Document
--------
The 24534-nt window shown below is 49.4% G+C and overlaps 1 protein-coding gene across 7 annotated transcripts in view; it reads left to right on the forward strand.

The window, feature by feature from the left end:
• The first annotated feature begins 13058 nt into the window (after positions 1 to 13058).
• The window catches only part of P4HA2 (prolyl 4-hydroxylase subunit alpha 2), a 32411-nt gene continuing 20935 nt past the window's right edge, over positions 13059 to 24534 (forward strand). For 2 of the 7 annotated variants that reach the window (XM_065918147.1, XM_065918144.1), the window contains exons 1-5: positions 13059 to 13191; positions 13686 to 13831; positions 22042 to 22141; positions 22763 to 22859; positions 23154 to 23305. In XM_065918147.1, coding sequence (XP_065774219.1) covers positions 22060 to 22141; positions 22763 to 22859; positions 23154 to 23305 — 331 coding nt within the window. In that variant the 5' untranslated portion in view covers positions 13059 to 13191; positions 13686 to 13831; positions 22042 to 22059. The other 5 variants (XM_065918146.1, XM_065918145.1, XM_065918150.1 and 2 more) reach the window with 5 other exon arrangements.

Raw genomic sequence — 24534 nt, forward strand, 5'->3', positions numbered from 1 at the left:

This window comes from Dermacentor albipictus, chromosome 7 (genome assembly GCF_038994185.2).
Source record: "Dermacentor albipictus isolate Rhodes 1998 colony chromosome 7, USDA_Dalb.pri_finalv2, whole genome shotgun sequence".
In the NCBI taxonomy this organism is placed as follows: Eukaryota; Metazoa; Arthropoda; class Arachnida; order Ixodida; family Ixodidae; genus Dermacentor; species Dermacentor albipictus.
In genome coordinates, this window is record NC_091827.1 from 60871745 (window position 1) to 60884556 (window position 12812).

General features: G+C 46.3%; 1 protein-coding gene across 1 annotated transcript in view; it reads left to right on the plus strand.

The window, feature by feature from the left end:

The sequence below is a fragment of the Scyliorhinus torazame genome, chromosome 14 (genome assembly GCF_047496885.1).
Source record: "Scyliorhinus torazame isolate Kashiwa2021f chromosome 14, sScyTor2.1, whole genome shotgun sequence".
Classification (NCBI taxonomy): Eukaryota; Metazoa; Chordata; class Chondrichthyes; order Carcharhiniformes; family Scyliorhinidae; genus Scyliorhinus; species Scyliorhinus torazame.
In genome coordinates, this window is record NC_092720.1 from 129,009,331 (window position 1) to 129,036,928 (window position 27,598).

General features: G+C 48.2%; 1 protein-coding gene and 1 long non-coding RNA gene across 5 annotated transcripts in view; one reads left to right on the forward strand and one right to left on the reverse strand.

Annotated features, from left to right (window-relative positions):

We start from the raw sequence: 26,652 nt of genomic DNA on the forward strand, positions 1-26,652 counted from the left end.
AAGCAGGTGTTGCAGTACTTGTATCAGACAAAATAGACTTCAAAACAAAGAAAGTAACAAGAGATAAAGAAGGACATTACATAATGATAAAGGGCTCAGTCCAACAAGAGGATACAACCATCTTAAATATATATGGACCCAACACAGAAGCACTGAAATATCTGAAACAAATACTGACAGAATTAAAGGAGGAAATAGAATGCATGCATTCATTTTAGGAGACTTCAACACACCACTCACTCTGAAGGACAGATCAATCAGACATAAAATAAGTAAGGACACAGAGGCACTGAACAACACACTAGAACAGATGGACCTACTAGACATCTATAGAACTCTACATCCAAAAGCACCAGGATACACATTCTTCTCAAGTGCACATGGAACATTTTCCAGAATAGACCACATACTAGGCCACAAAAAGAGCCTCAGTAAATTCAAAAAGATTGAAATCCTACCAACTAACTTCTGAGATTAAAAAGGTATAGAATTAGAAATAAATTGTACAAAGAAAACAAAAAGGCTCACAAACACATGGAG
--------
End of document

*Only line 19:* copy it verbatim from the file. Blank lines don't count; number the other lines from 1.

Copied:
AAGCAGGTGTTGCAGTACTTGTATCAGACAAAATAGACTTCAAAACAAAGAAAGTAACAAGAGATAAAGAAGGACATTACATAATGATAAAGGGCTCAGTCCAACAAGAGGATACAACCATCTTAAATATATATGGACCCAACACAGAAGCACTGAAATATCTGAAACAAATACTGACAGAATTAAAGGAGGAAATAGAATGCATGCATTCATTTTAGGAGACTTCAACACACCACTCACTCTGAAGGACAGATCAATCAGACATAAAATAAGTAAGGACACAGAGGCACTGAACAACACACTAGAACAGATGGACCTACTAGACATCTATAGAACTCTACATCCAAAAGCACCAGGATACACATTCTTCTCAAGTGCACATGGAACATTTTCCAGAATAGACCACATACTAGGCCACAAAAAGAGCCTCAGTAAATTCAAAAAGATTGAAATCCTACCAACTAACTTCTGAGATTAAAAAGGTATAGAATTAGAAATAAATTGTACAAAGAAAACAAAAAGGCTCACAAACACATGGAG